Australia’s 2022-23 wheat output to be 20% lower year on year to 29 million tonnes: USDA

Australia’s wheat output is likely to decline sharply on the year in marketing year 2022-23 (October-September) due to an anticipated drop in sowing area and yield on account of rising fertilizer costs, the Canberra attache of the US Department of Agriculture’s Foreign Agricultural Services said.

According to the report dated April 27, Australia’s wheat output in MY 2022-23 is seen falling 20% on the year at 29 million mt, from a record 36.3 million mt projected for MY 2021-22. The area under the crop is also likely to decline to 12.5 million mt, 4% down from 13 million mt seen in MY 2021-22.

The planting area is seen declining, despite expected favorable conditions and adequate moisture content during the planting season, due to the rising input costs, including increasing fertilizer prices, the report said.

Soil moisture conditions around the time of planting are crucial for wheat, which is generally planted during April-June and harvested between October and December. Apart from the likely decline in the area under the crop, anticipated drop in crop yields is also seen weighing on the production. The FAS report indicated that the yields in the wheat crop in MY 2022-23 is seen at 2.3 mt per hectare, down from 2.8 million mt in MY 2021-22.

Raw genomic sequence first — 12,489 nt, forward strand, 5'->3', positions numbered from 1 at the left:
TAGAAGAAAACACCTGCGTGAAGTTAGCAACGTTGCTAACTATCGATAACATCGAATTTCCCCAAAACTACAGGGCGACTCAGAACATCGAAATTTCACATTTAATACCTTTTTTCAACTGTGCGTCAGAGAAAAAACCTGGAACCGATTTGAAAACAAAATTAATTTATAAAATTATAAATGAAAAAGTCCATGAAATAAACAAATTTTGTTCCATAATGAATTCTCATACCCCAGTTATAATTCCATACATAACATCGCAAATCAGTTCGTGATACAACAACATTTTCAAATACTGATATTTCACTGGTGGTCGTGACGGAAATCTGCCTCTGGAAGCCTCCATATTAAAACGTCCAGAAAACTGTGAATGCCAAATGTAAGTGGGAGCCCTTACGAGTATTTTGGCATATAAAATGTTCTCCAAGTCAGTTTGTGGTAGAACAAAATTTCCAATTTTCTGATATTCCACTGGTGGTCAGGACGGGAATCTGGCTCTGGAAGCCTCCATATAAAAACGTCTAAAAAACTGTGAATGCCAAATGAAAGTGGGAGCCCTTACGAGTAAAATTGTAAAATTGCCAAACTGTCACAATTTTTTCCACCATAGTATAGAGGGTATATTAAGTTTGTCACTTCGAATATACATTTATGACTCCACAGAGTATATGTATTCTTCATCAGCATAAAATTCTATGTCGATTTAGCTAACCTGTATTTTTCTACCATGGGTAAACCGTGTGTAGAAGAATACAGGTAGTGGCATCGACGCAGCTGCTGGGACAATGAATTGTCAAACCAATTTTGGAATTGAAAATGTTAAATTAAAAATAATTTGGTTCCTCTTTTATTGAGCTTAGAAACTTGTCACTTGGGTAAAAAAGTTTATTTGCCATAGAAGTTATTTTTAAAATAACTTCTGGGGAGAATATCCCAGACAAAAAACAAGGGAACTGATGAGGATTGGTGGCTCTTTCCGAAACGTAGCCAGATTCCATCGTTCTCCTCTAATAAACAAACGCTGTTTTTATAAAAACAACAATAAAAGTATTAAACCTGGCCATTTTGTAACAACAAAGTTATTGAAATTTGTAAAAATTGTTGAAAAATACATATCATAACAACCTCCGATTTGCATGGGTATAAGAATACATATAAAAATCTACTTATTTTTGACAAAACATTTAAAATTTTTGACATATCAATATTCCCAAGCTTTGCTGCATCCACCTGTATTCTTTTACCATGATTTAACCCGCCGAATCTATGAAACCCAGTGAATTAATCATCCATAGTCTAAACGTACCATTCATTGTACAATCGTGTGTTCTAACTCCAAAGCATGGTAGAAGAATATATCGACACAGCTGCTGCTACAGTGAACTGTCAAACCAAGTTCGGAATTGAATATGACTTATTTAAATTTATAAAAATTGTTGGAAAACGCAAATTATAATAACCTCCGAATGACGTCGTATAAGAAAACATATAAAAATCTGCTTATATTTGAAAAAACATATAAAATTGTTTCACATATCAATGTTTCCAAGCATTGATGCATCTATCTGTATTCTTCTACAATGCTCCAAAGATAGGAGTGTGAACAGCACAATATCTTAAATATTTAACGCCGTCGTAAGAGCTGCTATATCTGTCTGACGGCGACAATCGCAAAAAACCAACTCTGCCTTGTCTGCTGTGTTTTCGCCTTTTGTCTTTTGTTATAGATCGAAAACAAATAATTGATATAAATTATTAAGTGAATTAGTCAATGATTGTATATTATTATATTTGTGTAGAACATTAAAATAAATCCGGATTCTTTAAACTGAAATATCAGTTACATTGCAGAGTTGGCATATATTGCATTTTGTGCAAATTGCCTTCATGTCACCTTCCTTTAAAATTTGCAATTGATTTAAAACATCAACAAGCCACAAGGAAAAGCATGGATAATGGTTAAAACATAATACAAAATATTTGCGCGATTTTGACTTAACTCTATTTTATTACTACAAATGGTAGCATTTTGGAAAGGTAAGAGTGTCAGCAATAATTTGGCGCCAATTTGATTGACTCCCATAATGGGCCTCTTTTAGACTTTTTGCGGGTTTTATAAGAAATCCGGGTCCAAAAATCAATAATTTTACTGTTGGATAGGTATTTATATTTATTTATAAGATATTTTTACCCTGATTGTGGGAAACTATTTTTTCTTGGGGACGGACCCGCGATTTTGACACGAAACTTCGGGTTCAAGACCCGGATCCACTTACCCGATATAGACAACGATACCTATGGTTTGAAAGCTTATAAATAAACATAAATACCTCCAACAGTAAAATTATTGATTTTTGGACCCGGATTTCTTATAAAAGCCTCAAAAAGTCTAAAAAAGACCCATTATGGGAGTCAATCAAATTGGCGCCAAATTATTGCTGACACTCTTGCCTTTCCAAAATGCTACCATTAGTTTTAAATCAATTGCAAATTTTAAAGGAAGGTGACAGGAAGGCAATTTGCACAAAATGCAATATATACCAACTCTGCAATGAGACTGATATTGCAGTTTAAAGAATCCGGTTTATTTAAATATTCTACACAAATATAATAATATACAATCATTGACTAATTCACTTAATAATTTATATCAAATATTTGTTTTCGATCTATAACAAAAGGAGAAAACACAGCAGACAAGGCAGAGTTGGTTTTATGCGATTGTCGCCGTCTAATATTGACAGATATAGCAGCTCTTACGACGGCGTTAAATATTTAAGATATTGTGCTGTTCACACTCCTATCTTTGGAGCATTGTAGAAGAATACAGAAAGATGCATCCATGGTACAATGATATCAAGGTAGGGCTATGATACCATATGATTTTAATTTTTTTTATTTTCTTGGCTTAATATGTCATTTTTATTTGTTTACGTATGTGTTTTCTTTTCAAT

“The three major input cost items of fertilizer, chemicals, and diesel have all skyrocketed in recent months, and the supply of some of these items is also proving to be challenging,” the report added.

Fertilizer and chemical prices have increased sharply over the past few months due to banning of fertilizers from China. In addition to that, Russia’s invasion of Ukraine has also contributed to the sharp increase in fertilizer prices as both China and Russia are key exporters of nitrogen-based fertilizers.

According to the report, Australia may export 22 million mt in MY 2022-23, down 20% from 27.5 million mt projected for MY 2021-22. With wheat supplies from Black Sea nearly muted, demand for Australian wheat is likely to remain strong in the near term.

Russia and Ukraine, combined, account for about 25% of the global wheat supplies. Australia usually exports around 12% of global wheat shipments, the report added.

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